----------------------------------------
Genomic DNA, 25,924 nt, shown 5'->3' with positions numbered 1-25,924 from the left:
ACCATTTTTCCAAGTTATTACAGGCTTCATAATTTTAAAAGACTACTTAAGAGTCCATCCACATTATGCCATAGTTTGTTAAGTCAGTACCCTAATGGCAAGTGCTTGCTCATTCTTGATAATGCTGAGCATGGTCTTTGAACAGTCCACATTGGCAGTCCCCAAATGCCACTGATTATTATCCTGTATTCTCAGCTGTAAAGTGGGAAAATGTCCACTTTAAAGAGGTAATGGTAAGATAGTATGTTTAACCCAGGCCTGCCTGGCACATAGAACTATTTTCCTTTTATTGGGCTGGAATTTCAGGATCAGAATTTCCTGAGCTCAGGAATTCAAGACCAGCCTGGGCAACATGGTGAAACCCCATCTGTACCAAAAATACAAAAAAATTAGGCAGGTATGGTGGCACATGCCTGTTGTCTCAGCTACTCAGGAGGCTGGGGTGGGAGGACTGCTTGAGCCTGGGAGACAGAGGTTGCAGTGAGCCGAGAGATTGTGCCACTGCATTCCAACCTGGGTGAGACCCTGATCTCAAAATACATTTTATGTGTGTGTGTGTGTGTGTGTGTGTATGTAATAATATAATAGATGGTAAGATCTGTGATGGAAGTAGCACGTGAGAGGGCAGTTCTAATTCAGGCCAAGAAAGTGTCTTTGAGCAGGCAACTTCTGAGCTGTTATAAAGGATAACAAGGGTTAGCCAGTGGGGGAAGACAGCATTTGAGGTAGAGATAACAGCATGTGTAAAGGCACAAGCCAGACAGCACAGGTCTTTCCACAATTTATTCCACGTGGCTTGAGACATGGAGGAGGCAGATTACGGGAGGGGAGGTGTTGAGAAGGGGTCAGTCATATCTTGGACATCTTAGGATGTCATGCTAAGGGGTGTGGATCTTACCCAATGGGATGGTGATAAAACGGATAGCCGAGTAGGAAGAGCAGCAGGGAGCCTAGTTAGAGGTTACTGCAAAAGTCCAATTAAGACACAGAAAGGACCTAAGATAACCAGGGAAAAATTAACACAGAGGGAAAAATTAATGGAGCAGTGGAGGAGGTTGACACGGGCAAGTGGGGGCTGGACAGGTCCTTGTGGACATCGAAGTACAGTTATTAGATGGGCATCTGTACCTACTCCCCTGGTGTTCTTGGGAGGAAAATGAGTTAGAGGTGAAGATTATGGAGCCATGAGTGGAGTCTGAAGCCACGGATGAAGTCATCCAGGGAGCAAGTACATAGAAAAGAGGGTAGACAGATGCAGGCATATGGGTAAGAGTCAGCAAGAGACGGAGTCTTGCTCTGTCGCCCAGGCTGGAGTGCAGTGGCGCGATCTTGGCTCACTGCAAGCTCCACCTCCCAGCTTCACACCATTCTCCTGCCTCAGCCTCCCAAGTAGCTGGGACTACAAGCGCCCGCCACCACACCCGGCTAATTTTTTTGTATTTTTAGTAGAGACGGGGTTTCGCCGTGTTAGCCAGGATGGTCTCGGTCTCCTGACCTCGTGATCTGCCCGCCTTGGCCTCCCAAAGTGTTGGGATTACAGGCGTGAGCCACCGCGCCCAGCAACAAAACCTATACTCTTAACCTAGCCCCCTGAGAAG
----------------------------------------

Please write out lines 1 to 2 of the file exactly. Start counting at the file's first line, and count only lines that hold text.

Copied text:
Genomic DNA, 25,924 nt, shown 5'->3' with positions numbered 1-25,924 from the left:
ACCATTTTTCCAAGTTATTACAGGCTTCATAATTTTAAAAGACTACTTAAGAGTCCATCCACATTATGCCATAGTTTGTTAAGTCAGTACCCTAATGGCAAGTGCTTGCTCATTCTTGATAATGCTGAGCATGGTCTTTGAACAGTCCACATTGGCAGTCCCCAAATGCCACTGATTATTATCCTGTATTCTCAGCTGTAAAGTGGGAAAATGTCCACTTTAAAGAGGTAATGGTAAGATAGTATGTTTAACCCAGGCCTGCCTGGCACATAGAACTATTTTCCTTTTATTGGGCTGGAATTTCAGGATCAGAATTTCCTGAGCTCAGGAATTCAAGACCAGCCTGGGCAACATGGTGAAACCCCATCTGTACCAAAAATACAAAAAAATTAGGCAGGTATGGTGGCACATGCCTGTTGTCTCAGCTACTCAGGAGGCTGGGGTGGGAGGACTGCTTGAGCCTGGGAGACAGAGGTTGCAGTGAGCCGAGAGATTGTGCCACTGCATTCCAACCTGGGTGAGACCCTGATCTCAAAATACATTTTATGTGTGTGTGTGTGTGTGTGTGTGTATGTAATAATATAATAGATGGTAAGATCTGTGATGGAAGTAGCACGTGAGAGGGCAGTTCTAATTCAGGCCAAGAAAGTGTCTTTGAGCAGGCAACTTCTGAGCTGTTATAAAGGATAACAAGGGTTAGCCAGTGGGGGAAGACAGCATTTGAGGTAGAGATAACAGCATGTGTAAAGGCACAAGCCAGACAGCACAGGTCTTTCCACAATTTATTCCACGTGGCTTGAGACATGGAGGAGGCAGATTACGGGAGGGGAGGTGTTGAGAAGGGGTCAGTCATATCTTGGACATCTTAGGATGTCATGCTAAGGGGTGTGGATCTTACCCAATGGGATGGTGATAAAACGGATAGCCGAGTAGGAAGAGCAGCAGGGAGCCTAGTTAGAGGTTACTGCAAAAGTCCAATTAAGACACAGAAAGGACCTAAGATAACCAGGGAAAAATTAACACAGAGGGAAAAATTAATGGAGCAGTGGAGGAGGTTGACACGGGCAAGTGGGGGCTGGACAGGTCCTTGTGGACATCGAAGTACAGTTATTAGATGGGCATCTGTACCTACTCCCCTGGTGTTCTTGGGAGGAAAATGAGTTAGAGGTGAAGATTATGGAGCCATGAGTGGAGTCTGAAGCCACGGATGAAGTCATCCAGGGAGCAAGTACATAGAAAAGAGGGTAGACAGATGCAGGCATATGGGTAAGAGTCAGCAAGAGACGGAGTCTTGCTCTGTCGCCCAGGCTGGAGTGCAGTGGCGCGATCTTGGCTCACTGCAAGCTCCACCTCCCAGCTTCACACCATTCTCCTGCCTCAGCCTCCCAAGTAGCTGGGACTACAAGCGCCCGCCACCACACCCGGCTAATTTTTTTGTATTTTTAGTAGAGACGGGGTTTCGCCGTGTTAGCCAGGATGGTCTCGGTCTCCTGACCTCGTGATCTGCCCGCCTTGGCCTCCCAAAGTGTTGGGATTACAGGCGTGAGCCACCGCGCCCAGCAACAAAACCTATACTCTTAACCTAGCCCCCTGAGAAG